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Ukraine ceasefire Feb 15, 2015

Ukraine ceasefire deal agreed at Minsk talks

Ceasefire will come into force on Sunday, but Hollande and Merkel say much work still to be done after marathon overnight negotiations.

Vladimir Putin, the Russian president, says fighting will end at midnight on 15 February and that both the Ukrainian government and separatist rebels will withdraw heavy weapons from the front line

Matthew Weaver in London, Alec Luhn in Kiev and agencies, 12 February 2015

Comments: The leaders of Russia, Ukraine, France and Germany have reached a ceasefire deal after 17 hours of talks in Minsk, Belarus, on the Ukrainian conflict.

The ceasefire will come into force on Sunday as part of a deal that also involves the withdrawal of heavy weapons from the front line.

Russian president Vladimir Putin was the first to announce the deal, saying: “We have agreed on a ceasefire from midnight 15 February.”

Putin added: “There is also the political settlement. The first thing is constitutional reform that should take into consideration the legitimate rights of people who live in Donbass. There are also border issues. Finally there are a whole range of economic and humanitarian issues.”

The German chancellor, Angela Merkel, who helped to broker the deal alongside the French president, François Hollande, said “we now have a glimmer of hope”, but added that the leaders were under no illusions and that “there is very, very much work still to do”. Merkel also confirmed that Putin put pressure on the separatists to agree a truce.

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Hollande said the deal covered all the contentious issues, including border control, decentralisation, and the resumption of economic relations, but also warned that much more needed to be done to resolve the crisis.

Hollande and Merkel will ask the European Union to support the agreement later on Thursday.

European Union foreign policy chief Federica Mogherini sounded a note of caution, saying the Minsk agreement was important but not definitive. She added that she did not expect EU leaders to discuss sanctions against Russia at their summit on Thursday after the deal.  The main points of the agreement are:

  • Ceasefire to begin at midnight on 15 February
  • Heavy weapons withdrawn in a two week period starting from 17 February
  • Amnesty for prisoners involved in fighting
  • Withdrawal of all foreign militias from Ukrainian territory and the disarmament of all illegal groups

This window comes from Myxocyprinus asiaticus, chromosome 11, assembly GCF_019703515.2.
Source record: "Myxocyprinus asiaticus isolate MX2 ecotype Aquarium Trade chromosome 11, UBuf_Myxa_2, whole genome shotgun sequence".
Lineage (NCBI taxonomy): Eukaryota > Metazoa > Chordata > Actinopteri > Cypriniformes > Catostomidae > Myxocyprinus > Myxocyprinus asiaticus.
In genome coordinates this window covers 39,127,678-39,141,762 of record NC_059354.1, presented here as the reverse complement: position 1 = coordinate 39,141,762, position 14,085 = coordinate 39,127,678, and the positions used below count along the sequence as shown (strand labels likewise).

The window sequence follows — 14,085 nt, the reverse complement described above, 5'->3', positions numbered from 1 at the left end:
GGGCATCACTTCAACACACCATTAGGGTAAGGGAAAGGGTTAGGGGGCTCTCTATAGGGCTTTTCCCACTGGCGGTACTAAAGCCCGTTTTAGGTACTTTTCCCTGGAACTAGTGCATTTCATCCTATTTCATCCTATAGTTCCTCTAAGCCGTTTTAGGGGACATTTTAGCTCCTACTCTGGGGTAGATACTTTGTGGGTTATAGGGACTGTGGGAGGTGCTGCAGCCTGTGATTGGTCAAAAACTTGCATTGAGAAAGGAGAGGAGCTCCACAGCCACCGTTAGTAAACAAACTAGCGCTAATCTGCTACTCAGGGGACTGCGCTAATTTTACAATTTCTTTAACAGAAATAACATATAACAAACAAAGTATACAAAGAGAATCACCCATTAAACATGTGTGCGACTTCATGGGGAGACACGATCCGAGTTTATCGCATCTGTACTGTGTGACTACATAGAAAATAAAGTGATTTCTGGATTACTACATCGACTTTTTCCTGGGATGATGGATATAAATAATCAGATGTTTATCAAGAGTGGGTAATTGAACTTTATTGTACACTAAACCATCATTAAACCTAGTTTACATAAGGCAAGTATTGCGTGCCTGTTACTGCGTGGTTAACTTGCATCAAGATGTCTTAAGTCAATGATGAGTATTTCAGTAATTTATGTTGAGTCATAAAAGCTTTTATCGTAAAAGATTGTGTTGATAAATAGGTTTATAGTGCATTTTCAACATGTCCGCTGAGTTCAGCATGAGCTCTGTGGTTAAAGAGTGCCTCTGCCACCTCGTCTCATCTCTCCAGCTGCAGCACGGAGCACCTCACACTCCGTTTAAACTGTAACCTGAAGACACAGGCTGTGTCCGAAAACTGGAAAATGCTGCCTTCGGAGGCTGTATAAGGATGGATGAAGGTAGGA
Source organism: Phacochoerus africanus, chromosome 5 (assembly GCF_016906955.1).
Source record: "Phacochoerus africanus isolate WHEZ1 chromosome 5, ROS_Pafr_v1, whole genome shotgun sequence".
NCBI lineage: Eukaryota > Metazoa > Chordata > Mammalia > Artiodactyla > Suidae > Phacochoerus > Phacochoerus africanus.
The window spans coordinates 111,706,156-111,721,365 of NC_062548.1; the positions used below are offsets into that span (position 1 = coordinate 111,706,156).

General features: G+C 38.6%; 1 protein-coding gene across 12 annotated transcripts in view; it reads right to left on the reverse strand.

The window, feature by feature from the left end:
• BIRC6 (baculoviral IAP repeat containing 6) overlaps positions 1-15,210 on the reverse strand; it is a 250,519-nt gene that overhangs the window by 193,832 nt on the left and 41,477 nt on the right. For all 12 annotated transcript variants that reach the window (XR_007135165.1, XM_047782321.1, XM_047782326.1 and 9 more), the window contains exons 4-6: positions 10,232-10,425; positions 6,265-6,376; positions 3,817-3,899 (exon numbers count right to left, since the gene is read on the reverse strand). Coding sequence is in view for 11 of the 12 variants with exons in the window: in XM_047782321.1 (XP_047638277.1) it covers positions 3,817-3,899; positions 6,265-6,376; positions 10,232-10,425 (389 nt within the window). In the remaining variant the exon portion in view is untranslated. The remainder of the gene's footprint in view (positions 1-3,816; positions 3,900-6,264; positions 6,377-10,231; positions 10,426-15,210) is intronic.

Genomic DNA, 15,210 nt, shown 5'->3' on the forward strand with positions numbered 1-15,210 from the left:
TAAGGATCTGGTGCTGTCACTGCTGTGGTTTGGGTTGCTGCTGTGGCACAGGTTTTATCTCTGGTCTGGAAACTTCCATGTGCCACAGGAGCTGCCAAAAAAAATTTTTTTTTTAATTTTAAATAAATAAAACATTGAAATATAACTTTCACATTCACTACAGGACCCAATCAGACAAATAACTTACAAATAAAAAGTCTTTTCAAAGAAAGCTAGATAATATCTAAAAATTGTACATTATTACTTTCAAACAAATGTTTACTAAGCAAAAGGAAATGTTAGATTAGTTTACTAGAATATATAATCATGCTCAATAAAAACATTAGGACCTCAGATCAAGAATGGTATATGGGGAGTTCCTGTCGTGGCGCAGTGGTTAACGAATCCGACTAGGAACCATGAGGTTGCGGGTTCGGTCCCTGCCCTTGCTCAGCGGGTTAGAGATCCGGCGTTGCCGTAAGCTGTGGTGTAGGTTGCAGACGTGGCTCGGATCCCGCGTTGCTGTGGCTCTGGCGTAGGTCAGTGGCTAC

• Lifting of restrictions in rebel areas of Ukraine
  • Decentralisation for rebel regions by the end of 2015
  • Ukrainian control of the border with Russia by the end of 2015

The participants also agreed to attend regular meetings to ensure the fulfilment of the agreements, a Russian-distributed document said.

Ukraine’s president, Petro Poroshenko, said: “The main thing which has been achieved is that from Saturday into Sunday there should be declared without any conditions at all a general ceasefire.”

Speaking after the talks, Donetsk rebel leader Alexander Zakharchenko called the treaty a “major victory for the Luhansk and Donetsk people’s republics”. Luhansk leader Igor Plotnitsky said they would “give Ukraine a chance, so that the country changes its constitution and its attitude”.

But despite the celebratory words, the fledgling peace process remained very fragile. Zakharchenko warned that all “responsibility will be on Petro Poroshenko”, and that the peace process would fall through if Kiev violated the new agreements, Russian news agency Interfax reported.

“All the points require additional approval, and for this reason there will be no meetings and new agreements if any violations take place,” Zakharchenko said.

Residents of Donetsk, where civilians have continued to be killed by shelling this week, greeted the news of the peace agreement with cautious optimism. A small group of people rallied outside the rebel government’s headquarters in the Donetsk regional administration building, and a woman on stage declared that “today is a holiday.”

More hardcore supporters of the rebels were disappointed with the new agreement. The popular Russian nationalist publication Sputnik i Pogrom called the Minsk treaty a “betrayal of all that the rebels fought for, including some of our readers” and derided the “clownish half-autonomous status” offered to the breakaway republics.

Earlier, Ukraine had played down speculation about a possible ceasefire agreement, accusing Russia of imposing “unacceptable” conditions.

At one point during the negotiations Putin signalled his apparent frustration at the lack of progress by snapping a pen or a pencil.

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